There are many assumptions in Shugart-Gonzalez model which may not apply in reality. Their estimation of missile effectiveness might be optimistic; hopefully as tensions rise the Americans would be smart enough to disperse their aircraft among Japan’s many airports; most importantly, their projections imagine a two-way conflict between the United States and the PRC, whereas any real-world conflict would force the Chinese to divide their attention between American, Japanese, and Taiwanese targets. But the specifics are less important here than the broader dynamic that Shugart’s study illustrates. In a combat scenario dominated by powerful precision fires that can reach targets hundreds or thousands of miles away, an inherit advantage goes to the side that is able to dismantle the reconnaissance, scouting, C2, and strike capabilities at the outset of the campaign. 8The high economic cost and relative fragility of these platforms and their infrastructure—be they located at sea, in an air-hanger, or nailed in as part of a permanent installation—only increase the imperative to strike first.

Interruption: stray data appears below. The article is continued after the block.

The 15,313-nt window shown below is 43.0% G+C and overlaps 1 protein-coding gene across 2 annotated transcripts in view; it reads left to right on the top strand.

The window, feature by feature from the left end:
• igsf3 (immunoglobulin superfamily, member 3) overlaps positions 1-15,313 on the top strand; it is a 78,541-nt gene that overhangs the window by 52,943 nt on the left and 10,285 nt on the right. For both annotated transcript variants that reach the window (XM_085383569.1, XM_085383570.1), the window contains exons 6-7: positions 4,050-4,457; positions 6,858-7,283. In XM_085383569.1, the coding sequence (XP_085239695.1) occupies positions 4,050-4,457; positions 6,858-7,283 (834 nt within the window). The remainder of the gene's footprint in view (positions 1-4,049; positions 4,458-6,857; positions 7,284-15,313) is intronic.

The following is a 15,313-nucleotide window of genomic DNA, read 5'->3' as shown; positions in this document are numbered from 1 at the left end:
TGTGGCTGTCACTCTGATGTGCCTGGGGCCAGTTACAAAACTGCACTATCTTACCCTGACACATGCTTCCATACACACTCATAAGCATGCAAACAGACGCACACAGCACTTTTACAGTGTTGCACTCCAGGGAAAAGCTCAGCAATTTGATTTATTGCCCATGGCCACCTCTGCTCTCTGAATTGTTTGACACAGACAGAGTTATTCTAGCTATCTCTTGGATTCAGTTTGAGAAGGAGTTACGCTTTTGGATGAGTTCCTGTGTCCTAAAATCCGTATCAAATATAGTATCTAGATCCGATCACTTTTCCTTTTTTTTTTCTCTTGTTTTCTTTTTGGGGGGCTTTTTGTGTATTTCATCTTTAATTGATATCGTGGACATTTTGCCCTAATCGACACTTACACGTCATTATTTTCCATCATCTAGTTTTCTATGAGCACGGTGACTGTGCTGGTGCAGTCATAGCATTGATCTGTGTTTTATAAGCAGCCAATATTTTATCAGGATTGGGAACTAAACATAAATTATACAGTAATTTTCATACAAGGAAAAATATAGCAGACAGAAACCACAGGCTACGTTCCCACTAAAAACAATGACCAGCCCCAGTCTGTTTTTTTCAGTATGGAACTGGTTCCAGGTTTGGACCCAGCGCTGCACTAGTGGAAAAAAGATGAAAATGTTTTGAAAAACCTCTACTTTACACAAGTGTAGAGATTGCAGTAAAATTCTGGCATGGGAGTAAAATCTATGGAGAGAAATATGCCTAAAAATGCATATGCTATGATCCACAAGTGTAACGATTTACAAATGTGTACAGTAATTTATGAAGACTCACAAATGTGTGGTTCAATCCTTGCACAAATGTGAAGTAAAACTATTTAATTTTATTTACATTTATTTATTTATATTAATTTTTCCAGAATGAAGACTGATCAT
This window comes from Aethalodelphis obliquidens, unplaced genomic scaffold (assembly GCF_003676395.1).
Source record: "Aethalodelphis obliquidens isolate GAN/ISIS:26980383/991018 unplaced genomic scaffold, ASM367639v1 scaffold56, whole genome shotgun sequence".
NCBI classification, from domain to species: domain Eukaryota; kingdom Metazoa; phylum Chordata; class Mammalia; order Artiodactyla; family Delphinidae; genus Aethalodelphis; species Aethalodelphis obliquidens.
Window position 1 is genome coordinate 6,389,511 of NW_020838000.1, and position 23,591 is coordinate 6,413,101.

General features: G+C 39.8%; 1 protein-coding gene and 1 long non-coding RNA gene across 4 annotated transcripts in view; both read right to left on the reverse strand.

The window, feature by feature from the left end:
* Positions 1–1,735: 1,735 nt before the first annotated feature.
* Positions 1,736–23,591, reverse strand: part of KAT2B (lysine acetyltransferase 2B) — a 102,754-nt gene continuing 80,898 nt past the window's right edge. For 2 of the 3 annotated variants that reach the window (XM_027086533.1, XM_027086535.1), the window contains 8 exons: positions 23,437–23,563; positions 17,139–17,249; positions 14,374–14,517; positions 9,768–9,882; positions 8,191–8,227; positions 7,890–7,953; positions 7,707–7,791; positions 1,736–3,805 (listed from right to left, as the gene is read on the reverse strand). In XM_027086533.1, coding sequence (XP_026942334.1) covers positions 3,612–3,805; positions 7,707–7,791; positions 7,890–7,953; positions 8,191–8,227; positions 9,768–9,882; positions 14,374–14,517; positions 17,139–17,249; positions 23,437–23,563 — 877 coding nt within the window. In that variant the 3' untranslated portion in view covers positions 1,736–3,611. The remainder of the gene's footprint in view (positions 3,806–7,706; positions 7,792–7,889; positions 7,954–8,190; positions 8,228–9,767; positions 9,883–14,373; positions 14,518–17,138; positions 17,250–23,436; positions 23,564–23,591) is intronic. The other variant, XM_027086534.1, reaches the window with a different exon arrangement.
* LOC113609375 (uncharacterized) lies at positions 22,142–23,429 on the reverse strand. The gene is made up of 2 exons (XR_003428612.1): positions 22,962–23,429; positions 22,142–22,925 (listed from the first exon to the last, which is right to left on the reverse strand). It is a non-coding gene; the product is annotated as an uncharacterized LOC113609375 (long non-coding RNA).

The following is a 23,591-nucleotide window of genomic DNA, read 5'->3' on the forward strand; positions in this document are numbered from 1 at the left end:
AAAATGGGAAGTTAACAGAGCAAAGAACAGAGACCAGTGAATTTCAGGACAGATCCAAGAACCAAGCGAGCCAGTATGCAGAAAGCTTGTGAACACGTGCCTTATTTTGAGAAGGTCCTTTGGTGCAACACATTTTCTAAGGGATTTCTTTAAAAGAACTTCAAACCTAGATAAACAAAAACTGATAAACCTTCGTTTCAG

On this point, see also Andrew Krepenivich, Maritime Competition in a Mature Precision-Strike Regime (Washington DC: Center for Strategic and Budgetary Studies, 2015)
Shugart and Gonzales assume this surprise attack must come from the PLA. I am not sure this is true. As Robert Haddick points out in his book Fire on the Water, one of the most important strategic implications of the PLARF’s growing power is that it incentives the Americans to attack first if they fear they are entering an escalating crisis.9 “American warships depend for survival on out-scouting the enemy and attacking him not only effectively, but decisively, first.”10 If a smaller dust-up (say, an exchange of fire between two ships in the South China Sea) suggests that an all-out attack is a real possibility, American commanders may push for this decisive first attack.
Robert Haddick, Fire on the Water: China, America, and the Future of the Pacific (Annapolis: Naval Institute Press, 2014), 115. For a broader consideration of this book, see my review: Tanner Greer, “#Reviewing: Fire on the Water and Meeting China Halfway,” Strategy Bridge (7 November 2016).
Hughes, Fleet Tactics, kindle location 26988.